Submitted to: Silverleaf Whitefly Research, Action and Technology Transfer Plan
Publication Type: Abstract Only
Publication Acceptance Date: 3/27/2002
Publication Date: 2/10/2002
Citation: Buckner, J.S., Hagen, M.M. 2002. The triacylglycerol composition of silverleaf whitefly adults [abstract]. Silverleaf Whitefly Research, Action and Technology Transfer Plan. p. 58. Interpretive Summary:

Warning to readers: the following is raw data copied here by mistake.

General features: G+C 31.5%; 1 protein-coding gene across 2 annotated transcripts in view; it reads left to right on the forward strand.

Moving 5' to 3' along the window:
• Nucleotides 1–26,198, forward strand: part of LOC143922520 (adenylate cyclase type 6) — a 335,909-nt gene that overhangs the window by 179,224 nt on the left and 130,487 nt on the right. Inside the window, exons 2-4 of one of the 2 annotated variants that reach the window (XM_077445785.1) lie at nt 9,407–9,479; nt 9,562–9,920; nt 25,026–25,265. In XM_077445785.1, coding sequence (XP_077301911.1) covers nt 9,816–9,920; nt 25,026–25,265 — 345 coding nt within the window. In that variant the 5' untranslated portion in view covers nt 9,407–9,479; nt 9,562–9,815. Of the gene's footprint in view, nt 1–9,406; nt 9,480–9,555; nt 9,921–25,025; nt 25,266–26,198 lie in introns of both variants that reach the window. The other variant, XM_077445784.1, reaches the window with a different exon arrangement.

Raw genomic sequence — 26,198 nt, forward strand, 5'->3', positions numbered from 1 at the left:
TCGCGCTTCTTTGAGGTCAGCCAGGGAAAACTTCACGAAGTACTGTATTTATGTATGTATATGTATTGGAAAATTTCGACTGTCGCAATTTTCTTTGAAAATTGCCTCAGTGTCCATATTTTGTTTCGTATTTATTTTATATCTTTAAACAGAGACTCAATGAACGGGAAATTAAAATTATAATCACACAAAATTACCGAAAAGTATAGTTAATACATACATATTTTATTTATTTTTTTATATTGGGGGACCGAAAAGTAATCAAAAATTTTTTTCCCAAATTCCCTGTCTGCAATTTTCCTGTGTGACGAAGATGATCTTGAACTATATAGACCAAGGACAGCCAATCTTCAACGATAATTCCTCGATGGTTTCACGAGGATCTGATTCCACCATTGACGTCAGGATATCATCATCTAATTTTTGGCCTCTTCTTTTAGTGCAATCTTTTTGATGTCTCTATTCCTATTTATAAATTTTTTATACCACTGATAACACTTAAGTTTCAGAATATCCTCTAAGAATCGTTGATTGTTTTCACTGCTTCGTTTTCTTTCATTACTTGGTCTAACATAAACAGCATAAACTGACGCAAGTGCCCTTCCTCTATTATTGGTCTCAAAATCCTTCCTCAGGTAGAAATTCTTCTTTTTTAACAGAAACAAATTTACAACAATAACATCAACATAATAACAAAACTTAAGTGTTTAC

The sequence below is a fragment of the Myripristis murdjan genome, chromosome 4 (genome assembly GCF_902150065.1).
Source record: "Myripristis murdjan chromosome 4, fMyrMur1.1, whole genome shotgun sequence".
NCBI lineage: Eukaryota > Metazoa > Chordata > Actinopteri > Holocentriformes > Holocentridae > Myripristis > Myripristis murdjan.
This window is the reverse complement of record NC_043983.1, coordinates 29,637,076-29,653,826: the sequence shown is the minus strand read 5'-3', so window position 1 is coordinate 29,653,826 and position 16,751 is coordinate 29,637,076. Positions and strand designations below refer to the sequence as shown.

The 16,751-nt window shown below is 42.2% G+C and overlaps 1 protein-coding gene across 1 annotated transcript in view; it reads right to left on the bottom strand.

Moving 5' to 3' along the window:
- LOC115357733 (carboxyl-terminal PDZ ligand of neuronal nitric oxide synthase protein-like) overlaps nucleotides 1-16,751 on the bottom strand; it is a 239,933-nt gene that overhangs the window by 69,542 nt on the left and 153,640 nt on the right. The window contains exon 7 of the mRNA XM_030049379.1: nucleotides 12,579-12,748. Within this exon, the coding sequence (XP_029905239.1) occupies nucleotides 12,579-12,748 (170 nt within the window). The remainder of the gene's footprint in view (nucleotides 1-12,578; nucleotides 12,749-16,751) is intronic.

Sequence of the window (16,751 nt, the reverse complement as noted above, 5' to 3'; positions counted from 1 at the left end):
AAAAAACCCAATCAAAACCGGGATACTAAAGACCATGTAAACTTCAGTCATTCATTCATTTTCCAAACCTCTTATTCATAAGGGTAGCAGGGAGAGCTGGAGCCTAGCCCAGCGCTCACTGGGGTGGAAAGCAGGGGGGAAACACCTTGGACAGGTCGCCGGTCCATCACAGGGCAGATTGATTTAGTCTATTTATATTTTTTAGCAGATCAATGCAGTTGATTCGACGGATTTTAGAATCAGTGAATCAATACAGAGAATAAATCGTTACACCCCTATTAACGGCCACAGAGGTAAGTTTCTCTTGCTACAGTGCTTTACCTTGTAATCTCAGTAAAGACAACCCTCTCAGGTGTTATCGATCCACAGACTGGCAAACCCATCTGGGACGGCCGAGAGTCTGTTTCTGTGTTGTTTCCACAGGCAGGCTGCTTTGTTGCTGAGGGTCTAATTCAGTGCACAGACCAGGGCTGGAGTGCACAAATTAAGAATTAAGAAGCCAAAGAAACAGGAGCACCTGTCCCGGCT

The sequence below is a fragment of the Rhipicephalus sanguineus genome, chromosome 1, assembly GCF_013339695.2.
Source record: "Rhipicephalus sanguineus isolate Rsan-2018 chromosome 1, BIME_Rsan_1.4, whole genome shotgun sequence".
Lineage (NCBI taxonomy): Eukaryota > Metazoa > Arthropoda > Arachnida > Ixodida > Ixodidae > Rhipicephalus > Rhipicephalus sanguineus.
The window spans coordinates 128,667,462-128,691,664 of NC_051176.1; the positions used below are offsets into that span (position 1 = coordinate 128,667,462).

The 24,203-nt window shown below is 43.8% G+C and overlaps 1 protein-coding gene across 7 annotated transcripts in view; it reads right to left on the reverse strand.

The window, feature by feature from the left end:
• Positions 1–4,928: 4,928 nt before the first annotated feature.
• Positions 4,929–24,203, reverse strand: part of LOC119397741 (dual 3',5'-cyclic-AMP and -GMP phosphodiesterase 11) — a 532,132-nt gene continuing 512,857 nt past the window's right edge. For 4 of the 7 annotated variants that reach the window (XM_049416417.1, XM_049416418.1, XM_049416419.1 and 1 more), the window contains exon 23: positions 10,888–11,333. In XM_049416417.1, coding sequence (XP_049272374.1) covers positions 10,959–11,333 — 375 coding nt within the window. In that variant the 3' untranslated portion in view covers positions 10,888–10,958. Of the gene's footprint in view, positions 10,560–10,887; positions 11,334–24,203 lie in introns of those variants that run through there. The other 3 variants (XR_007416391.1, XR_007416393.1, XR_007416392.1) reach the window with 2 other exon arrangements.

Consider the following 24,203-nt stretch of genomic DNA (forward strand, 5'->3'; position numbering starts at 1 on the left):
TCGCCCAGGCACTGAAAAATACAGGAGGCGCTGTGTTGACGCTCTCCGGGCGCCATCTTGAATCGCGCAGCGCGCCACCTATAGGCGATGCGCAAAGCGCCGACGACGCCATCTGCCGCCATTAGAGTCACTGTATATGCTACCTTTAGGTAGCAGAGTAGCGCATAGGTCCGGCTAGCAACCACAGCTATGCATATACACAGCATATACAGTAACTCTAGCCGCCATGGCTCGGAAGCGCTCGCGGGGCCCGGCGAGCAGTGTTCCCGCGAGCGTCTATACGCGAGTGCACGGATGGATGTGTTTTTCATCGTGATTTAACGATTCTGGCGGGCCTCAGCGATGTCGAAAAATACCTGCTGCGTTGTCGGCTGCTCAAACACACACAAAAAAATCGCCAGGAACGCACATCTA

Technical Abstract: Bemisia argentifolii Bellows and Perring (Homoptera: Aleyrodidae) adults were collected from a whitefly colony maintained on hibiscus plants, weighed and stored at -80 C. Groups of adults (30-50 mg) were placed into a 20-ml glass vial containing 8-10 ml of CHCl3/methanol (2:1) and covered with a Teflon-lined cap. To homogenize (sonicate) the tissues, the vial was placed in the water bath of a Fisher Scientific, Model FS 60, ultrasonic cleaner for 15-30 min. The homogenate was filtered through glass wool with CHCl3 and the CHCl3 washed with water. The lipid extract in CHCl3 was spotted on 250- m silica gel TLC plates and the triacylglycerol (TAG) fraction was separated from other lipid fractions by developing the TLC plates in hexane/ethyl ether/formic acid (80:20:1). The purified TAG fraction was visualized with iodine vapors, scraped from the TLC plates and eluted from the silica gel with CHCl3. High performance liquid chromatography (HPLC) was used to separate the TLC-purified mixture of TAG using a ChromSpher 5 Lipid column (Chrompack, 5 m, 4.6 X 250 mm). Mass detection of TAG constituents was performed using a Sedex (Model 55) evaporative light scattering detector (ELSD). Peak areas from the ELSD were used to determine quantities of resolved TAG components and structural identifications were made by HPLC-MS. Individual TAG components were identified by comparing their column retention times to those of authentic TAG standards and by comparative mass spectral analysis using the Waters Model 2690 Separations Module linked to a Waters Thermabeam Mass Detector. For the mixture of triacylglycerols from B. argentifolii adults, the major fatty acid constituents were identified as oleic acid (18:1), palmitic acid (16:0), stearic acid (18:0) and linoleic acid (18:2), in descending order of abundance. Lesser amounts of palmitoleic acid (16:1) and arachidonic acid (20:0) were detected, as well as trace amounts of myristic acid (14:0). The major intact TAG in decreasing order of abundance, as analyzed by HPLC-MS, were 1-palmitoyl-2,3-dioleolylglycerol (POO), 1,2-dipalmitoyl-3-oleoylglycerol (PPO), 1-palmitoyl-2-stearoyl-3-oleoylglycerol (PSO), 1,2,3-trioleoylglycerol (OOO), 1-stearoyl-2,3-dioleoylglycerol (SOO), 1-palmitoyl-2-oleoyl-3-linoleoylglycerol (POL) and 1-palmitoyl-2-linoleoyl-3-stearoylglycerol (PLS). The fatty acids of the TAG from B. argentifolii adults were also analyzed as their methyl ester derivatives following hydrolysis with 5% KOH in methanol and subsequent reaction of the free fatty acids with 10% HCl in methanol to form methyl esters. The distribution of fatty acids was similar to that indicated above for intact TAG: approximately 58% as 18:1, 29% as 16:0, and lesser amounts of 18:0, 18:2, 18:3 and 16:1. These methods developed for characterization of TAG from adults will be used to determine the TAG composition of B. argentifolii nymphs and to provide useful information in regard to the lipid nutrient reward for whitefly predators and parasitoids.